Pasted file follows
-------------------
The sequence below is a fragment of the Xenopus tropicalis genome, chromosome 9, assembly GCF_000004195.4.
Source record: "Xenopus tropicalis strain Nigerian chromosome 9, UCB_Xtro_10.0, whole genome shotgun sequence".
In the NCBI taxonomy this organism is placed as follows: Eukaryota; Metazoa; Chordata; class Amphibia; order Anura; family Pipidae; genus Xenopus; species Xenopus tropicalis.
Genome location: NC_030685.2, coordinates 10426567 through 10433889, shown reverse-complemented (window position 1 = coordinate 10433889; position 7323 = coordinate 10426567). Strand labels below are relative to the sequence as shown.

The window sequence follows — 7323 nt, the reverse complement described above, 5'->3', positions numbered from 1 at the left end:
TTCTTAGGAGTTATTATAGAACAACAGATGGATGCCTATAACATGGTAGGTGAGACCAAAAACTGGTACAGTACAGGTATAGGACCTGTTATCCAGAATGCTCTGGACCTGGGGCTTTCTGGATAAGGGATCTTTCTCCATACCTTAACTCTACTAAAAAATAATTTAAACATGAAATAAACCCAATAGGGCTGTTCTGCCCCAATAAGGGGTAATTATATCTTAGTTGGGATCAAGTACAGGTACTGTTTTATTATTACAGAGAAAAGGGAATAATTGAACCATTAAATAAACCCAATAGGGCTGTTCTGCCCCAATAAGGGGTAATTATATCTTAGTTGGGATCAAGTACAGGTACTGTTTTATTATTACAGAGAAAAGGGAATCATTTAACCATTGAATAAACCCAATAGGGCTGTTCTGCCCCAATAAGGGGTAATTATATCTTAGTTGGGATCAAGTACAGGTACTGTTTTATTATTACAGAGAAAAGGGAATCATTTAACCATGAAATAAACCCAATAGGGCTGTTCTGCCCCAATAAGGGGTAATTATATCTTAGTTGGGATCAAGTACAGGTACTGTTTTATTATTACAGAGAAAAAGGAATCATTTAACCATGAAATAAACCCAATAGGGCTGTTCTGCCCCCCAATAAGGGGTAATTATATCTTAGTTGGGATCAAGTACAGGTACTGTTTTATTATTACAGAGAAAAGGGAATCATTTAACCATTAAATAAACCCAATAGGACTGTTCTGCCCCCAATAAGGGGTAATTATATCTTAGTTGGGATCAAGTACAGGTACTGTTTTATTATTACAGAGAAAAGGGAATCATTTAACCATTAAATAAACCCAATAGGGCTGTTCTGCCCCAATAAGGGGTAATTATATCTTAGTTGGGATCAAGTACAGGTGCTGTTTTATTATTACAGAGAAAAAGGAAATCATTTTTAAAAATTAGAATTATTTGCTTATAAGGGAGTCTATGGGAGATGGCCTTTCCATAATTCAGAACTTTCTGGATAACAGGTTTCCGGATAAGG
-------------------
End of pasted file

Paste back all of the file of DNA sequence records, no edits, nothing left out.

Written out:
The sequence below is a fragment of the Xenopus tropicalis genome, chromosome 9, assembly GCF_000004195.4.
Source record: "Xenopus tropicalis strain Nigerian chromosome 9, UCB_Xtro_10.0, whole genome shotgun sequence".
In the NCBI taxonomy this organism is placed as follows: Eukaryota; Metazoa; Chordata; class Amphibia; order Anura; family Pipidae; genus Xenopus; species Xenopus tropicalis.
Genome location: NC_030685.2, coordinates 10426567 through 10433889, shown reverse-complemented (window position 1 = coordinate 10433889; position 7323 = coordinate 10426567). Strand labels below are relative to the sequence as shown.

The window sequence follows — 7323 nt, the reverse complement described above, 5'->3', positions numbered from 1 at the left end:
TTCTTAGGAGTTATTATAGAACAACAGATGGATGCCTATAACATGGTAGGTGAGACCAAAAACTGGTACAGTACAGGTATAGGACCTGTTATCCAGAATGCTCTGGACCTGGGGCTTTCTGGATAAGGGATCTTTCTCCATACCTTAACTCTACTAAAAAATAATTTAAACATGAAATAAACCCAATAGGGCTGTTCTGCCCCAATAAGGGGTAATTATATCTTAGTTGGGATCAAGTACAGGTACTGTTTTATTATTACAGAGAAAAGGGAATAATTGAACCATTAAATAAACCCAATAGGGCTGTTCTGCCCCAATAAGGGGTAATTATATCTTAGTTGGGATCAAGTACAGGTACTGTTTTATTATTACAGAGAAAAGGGAATCATTTAACCATTGAATAAACCCAATAGGGCTGTTCTGCCCCAATAAGGGGTAATTATATCTTAGTTGGGATCAAGTACAGGTACTGTTTTATTATTACAGAGAAAAGGGAATCATTTAACCATGAAATAAACCCAATAGGGCTGTTCTGCCCCAATAAGGGGTAATTATATCTTAGTTGGGATCAAGTACAGGTACTGTTTTATTATTACAGAGAAAAAGGAATCATTTAACCATGAAATAAACCCAATAGGGCTGTTCTGCCCCCCAATAAGGGGTAATTATATCTTAGTTGGGATCAAGTACAGGTACTGTTTTATTATTACAGAGAAAAGGGAATCATTTAACCATTAAATAAACCCAATAGGACTGTTCTGCCCCCAATAAGGGGTAATTATATCTTAGTTGGGATCAAGTACAGGTACTGTTTTATTATTACAGAGAAAAGGGAATCATTTAACCATTAAATAAACCCAATAGGGCTGTTCTGCCCCAATAAGGGGTAATTATATCTTAGTTGGGATCAAGTACAGGTGCTGTTTTATTATTACAGAGAAAAAGGAAATCATTTTTAAAAATTAGAATTATTTGCTTATAAGGGAGTCTATGGGAGATGGCCTTTCCATAATTCAGAACTTTCTGGATAACAGGTTTCCGGATAAGG